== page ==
Lastly we would like to address your observation regarding patient number 204, in which the device extruded secondary to infection. The patient reported that he was eighteen years old at the time screening and enrollment into the study. However, upon examination of established medical records after the patient had been enrolled, the patient was noted to be sixteen years old. We do not feel that the subsequent infection was related to the patient’s age but acknowledge that the patient should have been excluded from the study. We have reviewed the records of all remaining patients and find that they meet all inclusion criteria for this study.

    We hope that this response has answered some of your questions and concerns regarding this clinical trial.

    Brian W. Su, M.D.

    Melvin P. Rosenwasser, M.D.

    Roy A. Meals
    Posted on June 16, 2005
    Device for Zone-II Flexor Tendon Repair
    UCLA

    To the Editor:

    With great interest, our local hand journal club recently discussed this article. Although we applaud the much needed and growing trend toward obtaining and reporting Level I evidence, we have several concerns on which we would appreciate having the authors comment.

    We question whether this work truly qualifies as Level I evidence. Although the patients were randomized to suture or Teno Fix treatment groups before surgery, the surgeons changed certain patients from the experimental arm to the control arm of the study once they had exposed the lacerations. The manuscript states that only tendons large enough to contain the Teno Fix device were retained in that arm of the study. The opportunity for intra-operative alteration of the randomization plan for any reason clearly selects the more substantial tendons for the experimental repair and also introduces a bias to eliminate patients from the experimental group that may be perceived to be less compliant with the rehabilition protocol.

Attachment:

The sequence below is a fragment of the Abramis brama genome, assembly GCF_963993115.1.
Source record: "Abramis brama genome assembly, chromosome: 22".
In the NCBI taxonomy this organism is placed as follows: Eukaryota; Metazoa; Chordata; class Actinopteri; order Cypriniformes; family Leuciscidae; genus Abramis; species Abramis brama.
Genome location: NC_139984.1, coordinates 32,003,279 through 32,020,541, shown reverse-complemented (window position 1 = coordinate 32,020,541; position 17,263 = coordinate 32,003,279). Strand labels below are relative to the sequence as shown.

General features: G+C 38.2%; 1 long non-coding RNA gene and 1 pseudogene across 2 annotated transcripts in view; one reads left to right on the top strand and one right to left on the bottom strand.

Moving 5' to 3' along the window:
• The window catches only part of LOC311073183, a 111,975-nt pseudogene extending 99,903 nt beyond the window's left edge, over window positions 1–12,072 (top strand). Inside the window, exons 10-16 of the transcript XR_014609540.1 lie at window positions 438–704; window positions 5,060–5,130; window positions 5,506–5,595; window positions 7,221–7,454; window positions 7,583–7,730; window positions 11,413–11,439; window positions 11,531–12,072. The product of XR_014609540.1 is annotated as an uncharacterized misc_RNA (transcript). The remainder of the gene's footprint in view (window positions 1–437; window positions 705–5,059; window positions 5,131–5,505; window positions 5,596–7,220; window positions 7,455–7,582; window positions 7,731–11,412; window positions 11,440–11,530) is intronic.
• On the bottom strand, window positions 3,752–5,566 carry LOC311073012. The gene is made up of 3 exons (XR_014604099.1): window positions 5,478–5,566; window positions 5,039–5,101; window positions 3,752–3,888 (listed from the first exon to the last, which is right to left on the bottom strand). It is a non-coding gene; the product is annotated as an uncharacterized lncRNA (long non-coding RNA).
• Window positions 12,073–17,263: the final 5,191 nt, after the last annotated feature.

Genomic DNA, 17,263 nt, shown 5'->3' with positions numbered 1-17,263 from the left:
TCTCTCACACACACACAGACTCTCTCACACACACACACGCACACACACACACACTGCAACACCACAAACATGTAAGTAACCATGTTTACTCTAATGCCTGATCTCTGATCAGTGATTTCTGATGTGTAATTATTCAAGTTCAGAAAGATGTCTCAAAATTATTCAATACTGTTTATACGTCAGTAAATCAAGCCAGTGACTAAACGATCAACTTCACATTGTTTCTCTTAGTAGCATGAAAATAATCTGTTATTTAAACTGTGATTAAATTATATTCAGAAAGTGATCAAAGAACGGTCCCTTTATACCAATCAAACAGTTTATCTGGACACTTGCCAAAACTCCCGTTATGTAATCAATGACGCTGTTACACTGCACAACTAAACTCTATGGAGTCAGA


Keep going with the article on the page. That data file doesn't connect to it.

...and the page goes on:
Additionally, it is not clear whether the patients were blinded to the type of repair they received. If not, there is once again the opportunity for bias on the part of the surgeon, therapist and patient regarding the type of the repair and the anticipated superior/inferior outcome.

    On another note, among the 85 injured digits in both arms of the study, all had flexor digitorum superficialis lacerations in addition to flexor digitorum profundus lacerations. Only one FDS laceration was repaired. Acceptable current practice usually includes FDS repair along with FDP repair if for no other reason than to improve the vincular blood supply to the repaired deep tendon. We have concern about the Teno Fix device adding substantial bulk to the tendon repair and, of course, this effect would be minimized when the flexor digitorum superficialis is left unrepaired. Should JBJS's readers choose to use the Teno Fix, do the authors advise that the FDS not be repaired to allow for more room of the bulky FDP tendon?

    Finally, we note in the Materials and Methods section that "all patients were at least eighteen years of age at the time of repair," yet in the Results section, one of the patients who developed an infection that led to extrusion of the Teno Fix device was "a sixteen-year-old boy."

    We look forward to the authors' response to further our understanding of the proper application of this intriguing device for tendon repair.